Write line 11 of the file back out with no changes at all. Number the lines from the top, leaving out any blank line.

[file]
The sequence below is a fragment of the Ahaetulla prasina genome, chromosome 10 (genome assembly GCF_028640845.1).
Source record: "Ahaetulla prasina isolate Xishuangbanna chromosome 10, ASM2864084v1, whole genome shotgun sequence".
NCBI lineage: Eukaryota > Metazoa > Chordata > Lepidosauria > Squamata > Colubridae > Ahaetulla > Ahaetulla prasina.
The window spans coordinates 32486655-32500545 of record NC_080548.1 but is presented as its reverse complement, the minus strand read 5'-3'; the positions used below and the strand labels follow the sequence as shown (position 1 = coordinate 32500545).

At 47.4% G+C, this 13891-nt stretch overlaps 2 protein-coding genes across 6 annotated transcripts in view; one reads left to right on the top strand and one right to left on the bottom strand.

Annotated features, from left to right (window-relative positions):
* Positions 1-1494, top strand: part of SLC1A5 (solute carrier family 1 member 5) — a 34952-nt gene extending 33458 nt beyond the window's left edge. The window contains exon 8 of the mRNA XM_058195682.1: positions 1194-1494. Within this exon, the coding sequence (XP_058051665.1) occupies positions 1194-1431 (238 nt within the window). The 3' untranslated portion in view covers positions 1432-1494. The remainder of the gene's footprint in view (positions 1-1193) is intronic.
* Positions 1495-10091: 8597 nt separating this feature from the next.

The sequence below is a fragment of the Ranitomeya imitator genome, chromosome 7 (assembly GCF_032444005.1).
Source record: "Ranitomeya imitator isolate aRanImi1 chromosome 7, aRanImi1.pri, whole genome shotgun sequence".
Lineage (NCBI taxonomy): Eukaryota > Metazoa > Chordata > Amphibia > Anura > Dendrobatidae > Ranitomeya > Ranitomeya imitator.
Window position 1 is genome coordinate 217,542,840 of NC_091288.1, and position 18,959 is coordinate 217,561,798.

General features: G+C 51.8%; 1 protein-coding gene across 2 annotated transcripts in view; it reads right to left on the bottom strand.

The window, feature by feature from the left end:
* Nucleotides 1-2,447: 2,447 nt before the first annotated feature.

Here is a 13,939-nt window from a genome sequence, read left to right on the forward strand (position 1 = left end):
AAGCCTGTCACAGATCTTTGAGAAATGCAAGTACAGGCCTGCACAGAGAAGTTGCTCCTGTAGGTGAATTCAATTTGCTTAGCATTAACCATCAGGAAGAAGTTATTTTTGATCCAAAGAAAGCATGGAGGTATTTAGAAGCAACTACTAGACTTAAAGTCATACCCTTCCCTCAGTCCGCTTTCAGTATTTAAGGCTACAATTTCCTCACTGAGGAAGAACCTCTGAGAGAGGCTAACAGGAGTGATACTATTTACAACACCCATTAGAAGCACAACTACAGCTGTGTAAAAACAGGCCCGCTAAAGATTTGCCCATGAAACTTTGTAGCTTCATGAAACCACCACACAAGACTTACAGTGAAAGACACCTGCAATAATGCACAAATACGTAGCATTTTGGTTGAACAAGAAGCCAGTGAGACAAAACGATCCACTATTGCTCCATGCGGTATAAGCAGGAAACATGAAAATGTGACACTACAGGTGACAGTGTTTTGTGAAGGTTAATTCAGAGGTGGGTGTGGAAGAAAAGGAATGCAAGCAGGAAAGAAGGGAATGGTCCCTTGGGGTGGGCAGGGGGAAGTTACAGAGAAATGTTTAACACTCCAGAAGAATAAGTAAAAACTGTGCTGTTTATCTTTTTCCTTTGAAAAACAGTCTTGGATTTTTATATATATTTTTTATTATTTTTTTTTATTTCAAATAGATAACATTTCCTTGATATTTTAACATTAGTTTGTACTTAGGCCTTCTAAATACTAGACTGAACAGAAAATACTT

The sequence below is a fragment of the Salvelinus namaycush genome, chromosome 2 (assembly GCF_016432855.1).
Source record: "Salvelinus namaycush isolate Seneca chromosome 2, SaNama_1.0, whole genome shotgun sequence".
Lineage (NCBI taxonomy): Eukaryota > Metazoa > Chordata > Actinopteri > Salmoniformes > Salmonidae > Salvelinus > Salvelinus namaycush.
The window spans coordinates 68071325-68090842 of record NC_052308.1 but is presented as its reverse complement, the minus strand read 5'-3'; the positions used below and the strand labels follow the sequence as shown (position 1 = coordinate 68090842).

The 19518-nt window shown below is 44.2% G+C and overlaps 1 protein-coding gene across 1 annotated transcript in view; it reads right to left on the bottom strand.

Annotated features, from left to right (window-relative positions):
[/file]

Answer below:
Lineage (NCBI taxonomy): Eukaryota > Metazoa > Chordata > Amphibia > Anura > Dendrobatidae > Ranitomeya > Ranitomeya imitator.